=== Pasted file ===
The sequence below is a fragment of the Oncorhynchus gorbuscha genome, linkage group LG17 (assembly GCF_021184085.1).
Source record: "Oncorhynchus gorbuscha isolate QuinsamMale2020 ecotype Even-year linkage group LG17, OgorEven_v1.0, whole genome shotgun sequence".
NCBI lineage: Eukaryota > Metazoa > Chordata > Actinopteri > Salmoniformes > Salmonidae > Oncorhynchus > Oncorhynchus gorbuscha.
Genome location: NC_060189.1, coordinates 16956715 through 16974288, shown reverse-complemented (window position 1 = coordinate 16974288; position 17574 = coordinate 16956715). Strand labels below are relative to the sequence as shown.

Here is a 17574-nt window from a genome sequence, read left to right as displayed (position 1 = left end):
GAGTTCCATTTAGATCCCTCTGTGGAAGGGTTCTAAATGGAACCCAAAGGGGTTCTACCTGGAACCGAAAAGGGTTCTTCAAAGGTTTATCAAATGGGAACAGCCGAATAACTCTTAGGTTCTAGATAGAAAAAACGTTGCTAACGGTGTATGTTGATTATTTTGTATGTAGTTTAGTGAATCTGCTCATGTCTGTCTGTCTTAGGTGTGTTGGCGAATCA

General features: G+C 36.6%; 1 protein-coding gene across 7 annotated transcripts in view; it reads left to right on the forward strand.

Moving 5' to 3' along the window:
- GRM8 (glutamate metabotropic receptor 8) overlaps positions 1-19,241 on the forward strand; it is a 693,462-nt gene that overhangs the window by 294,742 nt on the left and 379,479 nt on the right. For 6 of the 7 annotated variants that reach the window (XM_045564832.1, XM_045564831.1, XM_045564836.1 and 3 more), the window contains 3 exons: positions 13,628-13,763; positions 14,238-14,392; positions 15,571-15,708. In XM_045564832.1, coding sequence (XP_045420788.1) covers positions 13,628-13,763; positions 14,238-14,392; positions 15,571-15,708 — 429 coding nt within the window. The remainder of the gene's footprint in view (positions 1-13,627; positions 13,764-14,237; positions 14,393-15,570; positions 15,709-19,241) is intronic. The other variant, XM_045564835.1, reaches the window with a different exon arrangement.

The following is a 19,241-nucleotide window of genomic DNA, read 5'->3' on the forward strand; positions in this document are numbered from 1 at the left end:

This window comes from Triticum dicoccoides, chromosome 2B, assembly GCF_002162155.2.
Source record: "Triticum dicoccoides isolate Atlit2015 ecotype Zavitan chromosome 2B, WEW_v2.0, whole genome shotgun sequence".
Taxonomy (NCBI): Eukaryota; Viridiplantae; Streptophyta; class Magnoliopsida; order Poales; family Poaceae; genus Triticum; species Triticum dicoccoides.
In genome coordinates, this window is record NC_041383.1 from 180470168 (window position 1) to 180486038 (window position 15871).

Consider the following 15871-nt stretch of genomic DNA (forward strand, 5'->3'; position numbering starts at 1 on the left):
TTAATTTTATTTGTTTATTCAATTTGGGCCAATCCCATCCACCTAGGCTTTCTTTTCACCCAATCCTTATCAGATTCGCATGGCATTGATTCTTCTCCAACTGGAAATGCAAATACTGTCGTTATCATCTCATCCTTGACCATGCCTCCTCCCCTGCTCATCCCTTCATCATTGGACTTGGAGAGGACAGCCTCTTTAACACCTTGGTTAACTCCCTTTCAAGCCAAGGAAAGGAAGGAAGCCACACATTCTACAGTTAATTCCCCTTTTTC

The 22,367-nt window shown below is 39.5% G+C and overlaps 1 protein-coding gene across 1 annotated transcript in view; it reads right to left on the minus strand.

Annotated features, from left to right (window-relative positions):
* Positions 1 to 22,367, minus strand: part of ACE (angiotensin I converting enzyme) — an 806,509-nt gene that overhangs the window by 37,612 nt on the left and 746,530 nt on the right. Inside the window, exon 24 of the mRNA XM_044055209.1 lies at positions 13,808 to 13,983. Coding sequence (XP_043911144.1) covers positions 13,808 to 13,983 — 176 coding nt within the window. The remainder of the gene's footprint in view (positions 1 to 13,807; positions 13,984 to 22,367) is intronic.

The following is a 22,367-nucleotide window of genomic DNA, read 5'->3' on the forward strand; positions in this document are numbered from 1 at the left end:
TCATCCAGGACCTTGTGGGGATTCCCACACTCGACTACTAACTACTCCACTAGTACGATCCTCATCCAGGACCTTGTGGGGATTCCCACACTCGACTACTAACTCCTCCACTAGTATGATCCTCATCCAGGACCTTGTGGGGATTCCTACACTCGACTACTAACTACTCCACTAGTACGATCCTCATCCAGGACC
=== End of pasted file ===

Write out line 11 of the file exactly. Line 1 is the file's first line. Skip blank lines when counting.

This window comes from Triticum dicoccoides, chromosome 2B, assembly GCF_002162155.2.